Skate It Wii
Published by: Electronic Arts
Developed by: Electronic Arts
There was a time when the Tony Hawk's Pro Skater series was the best skateboard game experience you could find. Ever since Tony Hawk's Pro Skater 3 though, the series has been in decline to the point that the games are nowhere near the quality they once were and in truth they have become rather stale. Last year EA released Skate for the Xbox 360 and PlayStation 3 and it injected new life into what had become a stale genre. If you ignore the PlayStation 2, the best selling console out there at the moment is the Wii and it's only natural that Skate would eventually find itself on the console, in one form or another.
Once again we are in San Vanelona, the same fictional city that Skate was set in, but this time things have taken a turn for the worse. The city has been hit by some kind of disaster and every single inhabitant has left the city leaving only you and a cameraman behind. In the game's Career mode the idea is to win the Skater of the Year by completing challenges, competing in special events, earning sponsorships and visiting new locations in which you can complete more challenges. In the process of doing all of this you'll unlock new boards and clothes for your character to wear. Whilst the Career mode is enjoyable, it only lasts around ten hours and feels a lot less open-ended than the one in Skate. In addition to the Career mode there are Freeskate and Party Play modes. In the Freeskate mode you can skate in any of the locations you've unlocked in the Career mode. Party Play gives you some local multiplayer modes to play with up to three others.
It's rather pleasing to find that Skate It offers three control schemes, including one that takes advantage of the balance board. You can play the game with just the Wii remote, with the Wii remote and the nunchuck or, if you have one, you can play the game using the Wii remote and the balance board that came with Wii Fit. Using just the Wii remote you'll need to roll it left or right to steer left or right. You'll press the A button to move and pressing down on the directional pad will allow you to brake. The steering is a little fiddly with this method but by plugging in the nunchuck attachment you can steer much more comfortably by using the analogue control stick. Of course if you're aiming for a more realistic approach you can use the Wii balance board in a similar fashion to how you would a real skateboard (and it must be quite realistic because I'm just as bad using this method of control as I am on a real skateboard). The balance board has several areas to which pressure can be applied allowing you to steer and perform nose and tail manuals by positioning your feet appropriately. Most of the tricks are performed with the Wii remote. You'll make various gestures with the remote to perform ollies, nollies, kickflips, pop shuv-its and flips etc. For the most part it works quite well, although it can be fiddly whilst you're using the balance board and moving the Wii remote at the same time. As a result, it does occasionally feel a little imprecise and it can be frustrating because of this.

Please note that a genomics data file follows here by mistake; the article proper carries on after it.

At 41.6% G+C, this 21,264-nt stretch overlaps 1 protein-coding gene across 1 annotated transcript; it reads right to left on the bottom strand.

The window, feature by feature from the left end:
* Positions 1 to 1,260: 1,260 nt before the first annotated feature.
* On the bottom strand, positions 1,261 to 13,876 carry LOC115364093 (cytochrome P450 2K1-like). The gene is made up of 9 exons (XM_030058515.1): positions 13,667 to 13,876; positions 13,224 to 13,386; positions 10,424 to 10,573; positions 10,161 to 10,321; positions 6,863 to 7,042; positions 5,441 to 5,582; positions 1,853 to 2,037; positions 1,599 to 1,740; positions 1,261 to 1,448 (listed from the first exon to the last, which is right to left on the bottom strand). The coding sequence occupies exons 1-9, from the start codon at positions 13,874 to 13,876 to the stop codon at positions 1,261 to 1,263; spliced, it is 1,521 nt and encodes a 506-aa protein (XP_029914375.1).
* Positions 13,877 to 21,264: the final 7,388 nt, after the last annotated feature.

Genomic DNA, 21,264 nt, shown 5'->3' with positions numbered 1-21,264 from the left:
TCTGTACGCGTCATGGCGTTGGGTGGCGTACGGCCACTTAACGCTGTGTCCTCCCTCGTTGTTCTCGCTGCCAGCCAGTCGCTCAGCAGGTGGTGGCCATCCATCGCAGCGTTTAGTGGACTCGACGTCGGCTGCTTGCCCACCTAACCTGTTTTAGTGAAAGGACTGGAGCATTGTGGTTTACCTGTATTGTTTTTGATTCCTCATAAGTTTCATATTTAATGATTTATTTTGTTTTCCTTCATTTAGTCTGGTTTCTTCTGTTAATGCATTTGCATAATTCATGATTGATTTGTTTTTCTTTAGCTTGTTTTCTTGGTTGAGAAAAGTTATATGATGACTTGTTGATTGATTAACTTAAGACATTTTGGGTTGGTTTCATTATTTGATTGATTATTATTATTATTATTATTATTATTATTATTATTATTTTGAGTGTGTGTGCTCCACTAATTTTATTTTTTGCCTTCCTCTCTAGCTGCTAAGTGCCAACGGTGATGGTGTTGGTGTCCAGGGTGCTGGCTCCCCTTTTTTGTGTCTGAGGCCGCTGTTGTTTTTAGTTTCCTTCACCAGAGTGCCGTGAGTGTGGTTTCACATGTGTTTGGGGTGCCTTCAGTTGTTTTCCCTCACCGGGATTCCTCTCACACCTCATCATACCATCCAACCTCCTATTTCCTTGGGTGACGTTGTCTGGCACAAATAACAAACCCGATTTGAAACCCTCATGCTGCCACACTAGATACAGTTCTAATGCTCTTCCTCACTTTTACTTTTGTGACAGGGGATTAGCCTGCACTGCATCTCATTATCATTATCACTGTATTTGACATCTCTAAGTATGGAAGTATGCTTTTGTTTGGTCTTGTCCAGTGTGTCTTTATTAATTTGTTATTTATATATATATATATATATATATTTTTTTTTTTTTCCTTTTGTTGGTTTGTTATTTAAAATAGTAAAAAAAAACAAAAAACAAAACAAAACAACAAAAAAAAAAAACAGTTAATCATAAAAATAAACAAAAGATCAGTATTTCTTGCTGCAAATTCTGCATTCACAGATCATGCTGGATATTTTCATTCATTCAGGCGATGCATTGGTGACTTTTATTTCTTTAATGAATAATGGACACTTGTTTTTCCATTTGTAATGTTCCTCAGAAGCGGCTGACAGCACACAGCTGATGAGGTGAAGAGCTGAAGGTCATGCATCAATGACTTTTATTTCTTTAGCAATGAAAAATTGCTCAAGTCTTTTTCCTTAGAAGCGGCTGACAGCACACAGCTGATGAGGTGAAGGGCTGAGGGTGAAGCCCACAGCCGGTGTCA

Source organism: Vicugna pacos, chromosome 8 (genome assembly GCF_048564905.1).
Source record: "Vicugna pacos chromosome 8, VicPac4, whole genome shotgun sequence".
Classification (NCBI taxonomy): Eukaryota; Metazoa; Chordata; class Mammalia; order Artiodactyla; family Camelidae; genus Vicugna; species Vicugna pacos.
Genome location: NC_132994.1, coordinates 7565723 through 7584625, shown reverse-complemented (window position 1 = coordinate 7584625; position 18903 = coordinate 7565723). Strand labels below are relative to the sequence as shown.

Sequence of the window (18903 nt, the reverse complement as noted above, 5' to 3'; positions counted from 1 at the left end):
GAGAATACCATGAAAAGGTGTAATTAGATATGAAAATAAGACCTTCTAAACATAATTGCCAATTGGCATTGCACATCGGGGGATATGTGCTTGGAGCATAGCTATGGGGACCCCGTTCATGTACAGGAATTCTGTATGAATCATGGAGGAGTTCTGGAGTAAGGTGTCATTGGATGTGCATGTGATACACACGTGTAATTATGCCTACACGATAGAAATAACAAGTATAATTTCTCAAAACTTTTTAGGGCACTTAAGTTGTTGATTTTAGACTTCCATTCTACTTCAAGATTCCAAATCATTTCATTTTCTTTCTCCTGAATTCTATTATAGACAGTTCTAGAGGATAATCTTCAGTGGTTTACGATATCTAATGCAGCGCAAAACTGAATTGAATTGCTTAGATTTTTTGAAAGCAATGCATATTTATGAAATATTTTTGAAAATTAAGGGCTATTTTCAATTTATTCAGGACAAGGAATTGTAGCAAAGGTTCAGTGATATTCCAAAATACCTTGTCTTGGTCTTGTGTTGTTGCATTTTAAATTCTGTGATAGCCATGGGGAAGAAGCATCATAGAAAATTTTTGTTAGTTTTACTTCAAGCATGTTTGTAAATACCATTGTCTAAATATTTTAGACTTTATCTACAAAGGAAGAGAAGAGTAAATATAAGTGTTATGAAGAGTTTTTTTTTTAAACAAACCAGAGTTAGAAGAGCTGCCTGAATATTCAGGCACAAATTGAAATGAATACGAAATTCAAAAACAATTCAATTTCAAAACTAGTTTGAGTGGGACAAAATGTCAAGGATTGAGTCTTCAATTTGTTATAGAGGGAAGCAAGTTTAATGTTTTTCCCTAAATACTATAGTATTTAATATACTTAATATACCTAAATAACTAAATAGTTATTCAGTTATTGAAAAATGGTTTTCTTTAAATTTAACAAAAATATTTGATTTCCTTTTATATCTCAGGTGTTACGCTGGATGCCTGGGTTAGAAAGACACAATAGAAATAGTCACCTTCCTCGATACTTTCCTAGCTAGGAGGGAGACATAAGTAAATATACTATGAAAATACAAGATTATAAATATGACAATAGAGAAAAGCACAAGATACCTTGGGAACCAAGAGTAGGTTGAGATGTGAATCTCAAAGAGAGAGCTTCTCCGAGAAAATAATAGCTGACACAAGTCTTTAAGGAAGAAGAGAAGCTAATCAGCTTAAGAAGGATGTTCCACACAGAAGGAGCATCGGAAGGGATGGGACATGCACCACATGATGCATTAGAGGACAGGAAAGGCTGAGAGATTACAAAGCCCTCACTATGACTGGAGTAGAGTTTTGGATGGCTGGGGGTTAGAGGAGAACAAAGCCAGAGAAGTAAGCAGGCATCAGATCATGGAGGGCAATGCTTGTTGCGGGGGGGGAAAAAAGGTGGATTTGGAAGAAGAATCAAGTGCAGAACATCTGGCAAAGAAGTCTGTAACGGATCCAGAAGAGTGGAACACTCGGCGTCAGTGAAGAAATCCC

It goes without saying that Skate It for the Wii is going to look nowhere near as good as Skate did for the PlayStation 3 and Xbox 360. In fact the visuals on offer here are closer to what you would expect from a PlayStation 2 game. With that said however, that game certainly doesn't look bad and at least the frame rate is better in Skate It than it was in the PS3 version of Skate. There have been some sacrifices however. Aside from you and your cameraman there is no one else in San Vanelona, or any of the other locations you'll visit, and I think it's fair to say this was probably to keep the frame rate acceptable (because whilst there's an explanation for San Vanelona being abandoned, there's no reason for the other locations having no people in them). San Vanelona certainly isn't as large as the sprawling city you could explore in Skate and you'll find yourself in smaller, confined areas.
Skate It is subtitled but you'll have to make sure you enable them first. Even with the subtitles enabled however, deaf gamers aren't going to be aware of everything that is said. Only the essential dialogue is displayed in text which means you're missing out on a lot of dialogue. Tutorial information is shown either in text or through the use of animations that demonstrate how to use the Wii remote. Objectives are shown in text and pressing up on the directional pad will allow you to recall the objectives (and accept challenges).
In many ways Skate It is a derivative version of Skate and it's not as impressive an experience that Skate was. That said, it's still a good game and one that skateboard enthusiasts will enjoy. The Wii balance board really does add another dimension to the experience and in some ways some will prefer Skate It because of the balance board control scheme. However, the controls could be more precise but this could be down to the hardware rather than the game itself. After all Nintendo are releasing the Wii Motion Plus next year to make the Wii remote as accurate as it should have been to begin with. This is bound to make the controls, in games that support it, far more responsive. As it stands, Skate It is a decent debut for the Skate series on the Wii and there's a lot of potential here that hopefully future titles in the series will realise.